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Which Earthworms can be used for Composting?

Which Earthworms can be used for Composting

Which Earthworms Can Be Used For Composting?

Which earthworms can be used for composting?  Can any type of earthworm be used for vermicomposting? Only epigeic species are suitable for vermicomposting. 

Epigeic earthworms live on the surface of the soil in leaf litter. These species tend not to make burrows but live in and feed on the leaf litter. Epigeic earthworms are also often bright red or reddy-brown, but they are not stripy.

The most commonly used epigeic worms used for composting are Eisenia Fetida ( Red Wiggler), Eisenia Hortensis (European Nightcrawler), and Eudrilus Eugeniae (African Nightcrawler).

 

 

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The Average Life Span of an Earthworm

Vermiculture

The Average Life Span of an Earthworm

When you were young, for instance, you never may have never imagined how awesome the earthworm really was.  On the other hand, maybe you still do not understand how awesome they are. The earthworm, “nature’s plow”, as they have been called, aerate and inject the soil with life.  They provide such an amazing benefit for the soil, which makes that soil amazing for the plants that grow in it.  For more info about how they affect the soil click here.  Did you ever wonder how long they live?  Check out this article and see.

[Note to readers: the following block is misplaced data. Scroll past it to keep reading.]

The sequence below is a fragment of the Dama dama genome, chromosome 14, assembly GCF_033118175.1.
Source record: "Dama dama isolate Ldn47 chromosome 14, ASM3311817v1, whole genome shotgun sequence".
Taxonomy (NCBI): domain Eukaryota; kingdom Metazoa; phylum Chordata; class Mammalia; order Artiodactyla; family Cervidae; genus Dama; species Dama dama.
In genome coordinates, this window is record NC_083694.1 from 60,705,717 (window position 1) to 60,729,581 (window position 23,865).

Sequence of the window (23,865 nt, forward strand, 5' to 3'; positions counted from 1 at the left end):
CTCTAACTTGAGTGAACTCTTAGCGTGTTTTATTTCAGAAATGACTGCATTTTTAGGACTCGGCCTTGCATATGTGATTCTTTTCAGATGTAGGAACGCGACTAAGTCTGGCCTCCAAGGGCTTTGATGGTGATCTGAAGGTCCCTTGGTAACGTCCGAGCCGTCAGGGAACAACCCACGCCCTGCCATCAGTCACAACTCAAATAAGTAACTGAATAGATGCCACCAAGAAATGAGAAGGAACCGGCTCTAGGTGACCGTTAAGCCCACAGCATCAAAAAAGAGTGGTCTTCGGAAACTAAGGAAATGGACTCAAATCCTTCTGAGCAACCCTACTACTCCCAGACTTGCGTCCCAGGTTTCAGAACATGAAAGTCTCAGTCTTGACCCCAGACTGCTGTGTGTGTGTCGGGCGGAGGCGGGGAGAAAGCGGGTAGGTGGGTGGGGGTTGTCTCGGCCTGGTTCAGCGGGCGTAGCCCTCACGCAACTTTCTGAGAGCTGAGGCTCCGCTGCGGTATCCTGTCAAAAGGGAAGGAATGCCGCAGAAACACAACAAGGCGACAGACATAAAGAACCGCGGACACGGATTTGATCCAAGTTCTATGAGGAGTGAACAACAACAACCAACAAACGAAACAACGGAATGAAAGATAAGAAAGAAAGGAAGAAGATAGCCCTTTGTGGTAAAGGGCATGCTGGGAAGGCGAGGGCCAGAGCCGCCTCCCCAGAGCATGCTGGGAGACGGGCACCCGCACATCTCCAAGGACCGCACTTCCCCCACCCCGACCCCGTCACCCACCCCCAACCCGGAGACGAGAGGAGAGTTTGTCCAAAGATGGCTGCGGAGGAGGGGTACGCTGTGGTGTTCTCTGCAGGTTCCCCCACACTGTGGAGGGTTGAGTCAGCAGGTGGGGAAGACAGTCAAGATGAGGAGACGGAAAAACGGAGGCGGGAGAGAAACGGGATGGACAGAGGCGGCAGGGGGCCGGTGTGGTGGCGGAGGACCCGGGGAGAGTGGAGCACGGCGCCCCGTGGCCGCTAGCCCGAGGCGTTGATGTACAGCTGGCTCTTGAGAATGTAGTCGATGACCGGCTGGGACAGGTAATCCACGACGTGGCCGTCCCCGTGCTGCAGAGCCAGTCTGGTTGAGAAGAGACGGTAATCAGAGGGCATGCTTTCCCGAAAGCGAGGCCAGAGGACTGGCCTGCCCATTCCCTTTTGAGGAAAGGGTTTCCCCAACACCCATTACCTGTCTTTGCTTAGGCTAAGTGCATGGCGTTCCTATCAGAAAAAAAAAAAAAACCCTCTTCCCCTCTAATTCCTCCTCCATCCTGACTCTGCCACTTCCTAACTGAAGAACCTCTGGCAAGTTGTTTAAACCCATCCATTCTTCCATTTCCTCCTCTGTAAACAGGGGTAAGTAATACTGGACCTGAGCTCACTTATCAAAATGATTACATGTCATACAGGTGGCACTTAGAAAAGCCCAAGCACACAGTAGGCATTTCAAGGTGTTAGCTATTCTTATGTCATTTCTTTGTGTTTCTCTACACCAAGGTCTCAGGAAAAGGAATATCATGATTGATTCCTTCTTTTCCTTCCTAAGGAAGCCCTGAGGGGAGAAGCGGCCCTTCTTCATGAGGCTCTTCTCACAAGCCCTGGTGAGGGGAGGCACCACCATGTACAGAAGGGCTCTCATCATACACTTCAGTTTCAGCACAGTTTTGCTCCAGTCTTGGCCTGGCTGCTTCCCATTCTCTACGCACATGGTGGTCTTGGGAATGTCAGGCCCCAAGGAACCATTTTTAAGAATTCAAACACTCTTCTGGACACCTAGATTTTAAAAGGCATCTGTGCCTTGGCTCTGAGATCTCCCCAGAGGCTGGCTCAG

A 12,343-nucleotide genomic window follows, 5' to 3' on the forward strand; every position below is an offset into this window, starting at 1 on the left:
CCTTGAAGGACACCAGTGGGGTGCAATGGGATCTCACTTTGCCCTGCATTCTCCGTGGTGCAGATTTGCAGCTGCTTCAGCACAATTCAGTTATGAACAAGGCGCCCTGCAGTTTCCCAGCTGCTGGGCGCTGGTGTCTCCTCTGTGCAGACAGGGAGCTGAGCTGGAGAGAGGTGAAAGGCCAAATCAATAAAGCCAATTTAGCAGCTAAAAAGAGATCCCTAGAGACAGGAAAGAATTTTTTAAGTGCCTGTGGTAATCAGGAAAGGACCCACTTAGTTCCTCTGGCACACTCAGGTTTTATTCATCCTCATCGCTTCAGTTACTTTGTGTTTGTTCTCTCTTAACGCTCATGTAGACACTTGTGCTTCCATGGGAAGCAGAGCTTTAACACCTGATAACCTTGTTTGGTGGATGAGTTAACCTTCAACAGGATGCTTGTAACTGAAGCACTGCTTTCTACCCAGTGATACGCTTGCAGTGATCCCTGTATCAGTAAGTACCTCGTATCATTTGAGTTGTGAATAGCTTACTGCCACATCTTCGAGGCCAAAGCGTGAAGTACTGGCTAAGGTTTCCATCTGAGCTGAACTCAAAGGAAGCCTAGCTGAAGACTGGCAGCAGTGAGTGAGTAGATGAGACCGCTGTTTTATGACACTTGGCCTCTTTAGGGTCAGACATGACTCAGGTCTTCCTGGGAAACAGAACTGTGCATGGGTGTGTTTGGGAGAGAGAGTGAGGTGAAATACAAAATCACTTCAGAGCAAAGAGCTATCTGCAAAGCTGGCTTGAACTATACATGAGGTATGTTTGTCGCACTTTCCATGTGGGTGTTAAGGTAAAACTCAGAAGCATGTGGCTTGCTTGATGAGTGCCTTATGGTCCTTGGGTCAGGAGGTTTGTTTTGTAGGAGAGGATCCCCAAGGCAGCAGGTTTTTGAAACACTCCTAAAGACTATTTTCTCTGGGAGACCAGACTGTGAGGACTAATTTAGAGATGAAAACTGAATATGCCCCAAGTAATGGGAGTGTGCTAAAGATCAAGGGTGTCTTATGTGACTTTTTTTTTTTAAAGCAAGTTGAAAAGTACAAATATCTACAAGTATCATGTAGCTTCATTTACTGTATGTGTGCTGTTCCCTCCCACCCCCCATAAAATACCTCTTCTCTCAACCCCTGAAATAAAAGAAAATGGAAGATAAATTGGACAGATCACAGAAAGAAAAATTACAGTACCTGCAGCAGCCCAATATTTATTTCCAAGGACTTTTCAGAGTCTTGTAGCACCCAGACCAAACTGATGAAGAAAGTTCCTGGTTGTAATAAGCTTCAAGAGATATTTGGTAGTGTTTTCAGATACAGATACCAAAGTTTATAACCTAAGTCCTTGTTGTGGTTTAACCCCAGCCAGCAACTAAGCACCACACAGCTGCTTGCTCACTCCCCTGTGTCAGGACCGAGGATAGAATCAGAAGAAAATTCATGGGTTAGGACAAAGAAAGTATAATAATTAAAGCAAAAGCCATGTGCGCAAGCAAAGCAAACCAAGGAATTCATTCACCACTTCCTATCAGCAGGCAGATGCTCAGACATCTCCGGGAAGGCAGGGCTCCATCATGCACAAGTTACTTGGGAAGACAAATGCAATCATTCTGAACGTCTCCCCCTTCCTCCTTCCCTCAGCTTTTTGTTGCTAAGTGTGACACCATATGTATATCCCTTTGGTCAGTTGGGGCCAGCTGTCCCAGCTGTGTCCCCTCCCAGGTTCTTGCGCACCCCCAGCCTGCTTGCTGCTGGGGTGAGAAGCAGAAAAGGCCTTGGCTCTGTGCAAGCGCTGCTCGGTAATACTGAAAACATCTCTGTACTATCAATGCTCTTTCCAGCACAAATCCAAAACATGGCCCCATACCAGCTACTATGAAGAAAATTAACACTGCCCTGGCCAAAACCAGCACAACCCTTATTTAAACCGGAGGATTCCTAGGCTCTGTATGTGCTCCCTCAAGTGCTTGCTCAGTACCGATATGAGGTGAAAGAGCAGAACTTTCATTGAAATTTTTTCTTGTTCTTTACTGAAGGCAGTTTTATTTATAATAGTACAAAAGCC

http://animals.mom.me/average-life-span-earthworms-8270.html

Composting Worms

Red Wigglers, European Nightcrawlers, African Nightcrawlers, Blue Worms, and Alabama Jumpers are all earthworms that are used for composting today.  They can turn your household food waste, paper waste, and farm animal manures into an amazing soil amendment called Vermicompost.  It’s easy, fun, and extremely beneficial for your garden.  You should give it a try.

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Our Planet is getting Skinned – We are losing topsoil

losing topsoil

Is global warming really the greatest environmental threat?  What about losing our Topsoil?

The lowdown on losing topsoil:

It’s disappearing.  Losing topsoil rivals global warming as an environmental threat.

http://m.seattlepi.com/national/article/The-lowdown-on-topsoil-It-s-disappearing-1262214.php